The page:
The tattoo as legitimate art form: thinking about styles
Both the exhibition’s curator, art historian Dr Matt Lodder and Nick Schonberger, author of Forever, the New Tattoo, want us to see tattooing as an important, legitimate art form, and to view tattoos as works of art. And, Lodder urges us to think of them as perhaps ‘the best refection we have of the soul of modern life.’
This is something intriguing to think about the ways tattoos are reflective of contemporary anxieties and values, and also specific places and events, as well as being a legitimate part of the history of art. Tattoos are of the moment, are ‘popular,’ and are embodiment's of personal experience, but we should not miss their artistic integrity.
Just as painters and sculptors train at art schools, so too do tattooists undergo a serious apprenticeship, under established tattooists. Also, as with painting or sculpture, tattoo artists train in, and are part of the development and evolution of, stylistic ‘schools’ or ‘genres.’
Today we look at some of these styles, and I urge you to consider how your own tattoo figures, if it does, in this schema. Did you think about these styles, or simply focus on what was personal to you - your interests and experiences?
Also, many of these styles emerged out of a certain time and place – but, in this global twenty-first century, when styles and images are constantly pinged around the world, and tattoo techniques shared across media, is it possible to identify a distinct style of tattoo that is, say, ‘South West England’? Do you see your own tattoo, if you have one, as part of place, of a certain landscape or urbanscape?
This recognisable style is associated with the early twentieth-century tattoos of Norman ‘Sailor Jerry’ Collins. This style recalls American folk art and such archetypical objects as roses, skulls, and yes, ships and sailors. Sailor Jerry’s biography gives us a sense of the tie and place embodied in these tattoos: born in Reno, Nevada in 1911, he was raised in Northern California, hopped freight trains across America, enlisted in the Navy, travelled in South East Asia, worked as a skipper, and played in a band. He settled in Honolulu, Hawaii. This history is there in his work.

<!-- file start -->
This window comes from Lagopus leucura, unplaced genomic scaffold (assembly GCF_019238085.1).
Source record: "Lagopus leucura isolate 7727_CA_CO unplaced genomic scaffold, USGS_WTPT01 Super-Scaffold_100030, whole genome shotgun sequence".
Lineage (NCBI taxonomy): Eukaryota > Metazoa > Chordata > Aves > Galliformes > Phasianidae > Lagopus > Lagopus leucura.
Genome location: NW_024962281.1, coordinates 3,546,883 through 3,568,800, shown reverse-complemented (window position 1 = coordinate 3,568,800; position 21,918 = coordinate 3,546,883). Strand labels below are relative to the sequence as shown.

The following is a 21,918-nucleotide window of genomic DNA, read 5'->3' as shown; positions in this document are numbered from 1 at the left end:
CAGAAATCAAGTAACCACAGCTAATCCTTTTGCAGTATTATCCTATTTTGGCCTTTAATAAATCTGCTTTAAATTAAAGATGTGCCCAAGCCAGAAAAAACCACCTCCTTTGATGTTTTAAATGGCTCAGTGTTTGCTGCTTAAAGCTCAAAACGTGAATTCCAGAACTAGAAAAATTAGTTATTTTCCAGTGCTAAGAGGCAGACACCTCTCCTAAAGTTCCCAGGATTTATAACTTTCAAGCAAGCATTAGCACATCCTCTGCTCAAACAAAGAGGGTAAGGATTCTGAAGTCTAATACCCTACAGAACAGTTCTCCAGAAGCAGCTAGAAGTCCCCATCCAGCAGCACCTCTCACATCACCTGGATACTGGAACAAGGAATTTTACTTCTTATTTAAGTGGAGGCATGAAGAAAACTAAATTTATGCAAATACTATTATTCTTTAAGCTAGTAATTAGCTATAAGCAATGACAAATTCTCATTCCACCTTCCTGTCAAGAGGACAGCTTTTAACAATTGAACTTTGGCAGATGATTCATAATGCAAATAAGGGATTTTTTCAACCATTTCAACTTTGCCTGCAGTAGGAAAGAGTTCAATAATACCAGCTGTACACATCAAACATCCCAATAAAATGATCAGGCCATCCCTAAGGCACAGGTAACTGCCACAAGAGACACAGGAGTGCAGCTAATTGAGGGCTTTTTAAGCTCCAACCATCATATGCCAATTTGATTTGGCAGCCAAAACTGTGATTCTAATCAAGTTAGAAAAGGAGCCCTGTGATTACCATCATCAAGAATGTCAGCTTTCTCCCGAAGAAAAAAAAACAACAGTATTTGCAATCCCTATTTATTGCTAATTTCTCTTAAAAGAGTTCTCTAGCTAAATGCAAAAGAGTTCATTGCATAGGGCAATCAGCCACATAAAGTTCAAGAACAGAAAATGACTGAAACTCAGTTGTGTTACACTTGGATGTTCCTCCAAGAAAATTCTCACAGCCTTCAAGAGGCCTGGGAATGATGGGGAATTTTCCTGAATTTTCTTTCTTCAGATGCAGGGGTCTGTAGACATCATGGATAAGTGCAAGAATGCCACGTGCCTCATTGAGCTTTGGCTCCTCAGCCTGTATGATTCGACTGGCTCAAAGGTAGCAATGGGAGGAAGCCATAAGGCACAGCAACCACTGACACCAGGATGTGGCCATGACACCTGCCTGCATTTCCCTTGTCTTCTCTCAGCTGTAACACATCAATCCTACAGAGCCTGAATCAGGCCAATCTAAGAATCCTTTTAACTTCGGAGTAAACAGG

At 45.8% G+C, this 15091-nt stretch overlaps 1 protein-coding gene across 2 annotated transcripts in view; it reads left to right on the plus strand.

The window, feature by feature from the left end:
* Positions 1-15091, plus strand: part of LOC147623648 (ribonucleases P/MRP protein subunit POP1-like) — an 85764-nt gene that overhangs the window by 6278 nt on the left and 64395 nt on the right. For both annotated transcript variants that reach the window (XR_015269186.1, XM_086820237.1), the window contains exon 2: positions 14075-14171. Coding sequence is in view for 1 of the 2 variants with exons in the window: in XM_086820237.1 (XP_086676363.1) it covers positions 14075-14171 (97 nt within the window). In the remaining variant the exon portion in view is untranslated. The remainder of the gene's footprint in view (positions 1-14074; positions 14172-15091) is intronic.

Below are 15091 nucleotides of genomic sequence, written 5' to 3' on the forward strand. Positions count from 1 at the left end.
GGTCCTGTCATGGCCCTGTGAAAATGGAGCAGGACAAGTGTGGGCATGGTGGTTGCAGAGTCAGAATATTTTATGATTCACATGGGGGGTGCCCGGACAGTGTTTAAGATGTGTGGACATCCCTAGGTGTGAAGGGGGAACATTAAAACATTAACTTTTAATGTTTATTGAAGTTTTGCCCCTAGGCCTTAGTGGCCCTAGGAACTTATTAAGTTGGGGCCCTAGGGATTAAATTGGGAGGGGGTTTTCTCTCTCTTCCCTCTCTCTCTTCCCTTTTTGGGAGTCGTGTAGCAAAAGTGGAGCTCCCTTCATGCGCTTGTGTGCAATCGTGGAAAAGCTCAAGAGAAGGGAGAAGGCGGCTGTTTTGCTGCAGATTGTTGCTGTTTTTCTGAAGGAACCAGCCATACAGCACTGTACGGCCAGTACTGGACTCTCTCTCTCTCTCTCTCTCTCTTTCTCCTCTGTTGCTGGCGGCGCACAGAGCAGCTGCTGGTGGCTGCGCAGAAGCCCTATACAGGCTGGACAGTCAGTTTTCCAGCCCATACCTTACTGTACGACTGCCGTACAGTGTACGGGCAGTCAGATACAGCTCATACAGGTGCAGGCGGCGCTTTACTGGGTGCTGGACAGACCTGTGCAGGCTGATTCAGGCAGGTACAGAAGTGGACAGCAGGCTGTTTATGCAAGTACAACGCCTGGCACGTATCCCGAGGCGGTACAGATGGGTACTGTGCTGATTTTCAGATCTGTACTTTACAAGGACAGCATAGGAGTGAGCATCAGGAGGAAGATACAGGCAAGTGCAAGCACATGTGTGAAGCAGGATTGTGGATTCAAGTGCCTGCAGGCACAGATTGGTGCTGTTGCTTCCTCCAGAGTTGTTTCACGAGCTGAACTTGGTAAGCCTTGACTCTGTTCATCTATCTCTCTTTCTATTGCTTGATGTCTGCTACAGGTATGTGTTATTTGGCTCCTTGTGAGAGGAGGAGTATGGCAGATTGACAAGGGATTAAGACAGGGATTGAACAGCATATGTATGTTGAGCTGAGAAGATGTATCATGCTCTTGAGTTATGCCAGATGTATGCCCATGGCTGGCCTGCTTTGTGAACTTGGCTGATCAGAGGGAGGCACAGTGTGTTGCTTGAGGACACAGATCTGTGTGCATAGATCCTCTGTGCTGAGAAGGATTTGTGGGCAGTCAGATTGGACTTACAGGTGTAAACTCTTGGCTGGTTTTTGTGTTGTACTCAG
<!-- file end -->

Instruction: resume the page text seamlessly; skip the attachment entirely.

This traditional heroic style was popular in the Edo period (1600-1868). In the early twentieth-century, it became associated, somewhat to its detriment, with the Yakuza, members of organized crime, as photographed by the French photographer Irina Ionesco. This style often features strong black outlines and typically features images inspired by nature, including koi fish, lotus flowers, cherry blossoms, maple leafs, tigers, and characters from Japanese folklore, dragons and hannya masks, among other things. And to further cement the artistic quality of this style, irezumi, is its origins in medieval and early modern woodblock prints and in the techniques of engravers. In fact, woodblock artists were among the early tattoo artists in Japan: they used many of their engraving tools for tattooing, including chisels, gouges and, most importantly, unique ink known as Nara ink or Nara black.
Realism and/or naturalism was a very important and long-running nineteenth-century art and literary movement. In contemporary tattooing, realism uses colour, shading and line to present images that might be called ‘proto-photographic.’ We sometimes think of this as the most straightforward - like realist art, it mimics or copies precisely what we see. But realism is much more complicated, and there are different types - magical realism, social realism, etc. - that communicate different things. Also, realism urges us to consider the relationship between the ‘real’ and the image, between ‘original’ and, to use theorist Jean Baudrillard’s term, ‘simulacra.’
Thought to have originated in the tattooing scene of 1970s California, new school revises old school tattooing, and like other art forms, incorporates elements from diverse established traditions including Japanese and American folk art. It is recognisable by its heavy outlines and range of bright colours. Unlike realist tattoos, these feature exaggerated details, or merge realist elements with hyperbolic ones. In this they are reminiscent of cartooning and graffiti art. In some ways, this style reminds me of the way pop culture infiltrated ‘high’ art in the work of Andy Warhol and others in 1960's America.
These tattoos are all about a turn to the body and its interior. These tattoos represent the body as machine, the organic body fused with machine parts, or refer to the history of anatomical representation. These images are often tattooed freely and placed in ways that reveal a close attention to the body itself. They can have a relationship to film, too: think of the Steampunk versions of neo-Victorian shows and films, or of the 1996 film, Crash, film written and directed by David Cronenberg and based on J. G. Ballard's 1973 novel of the same name.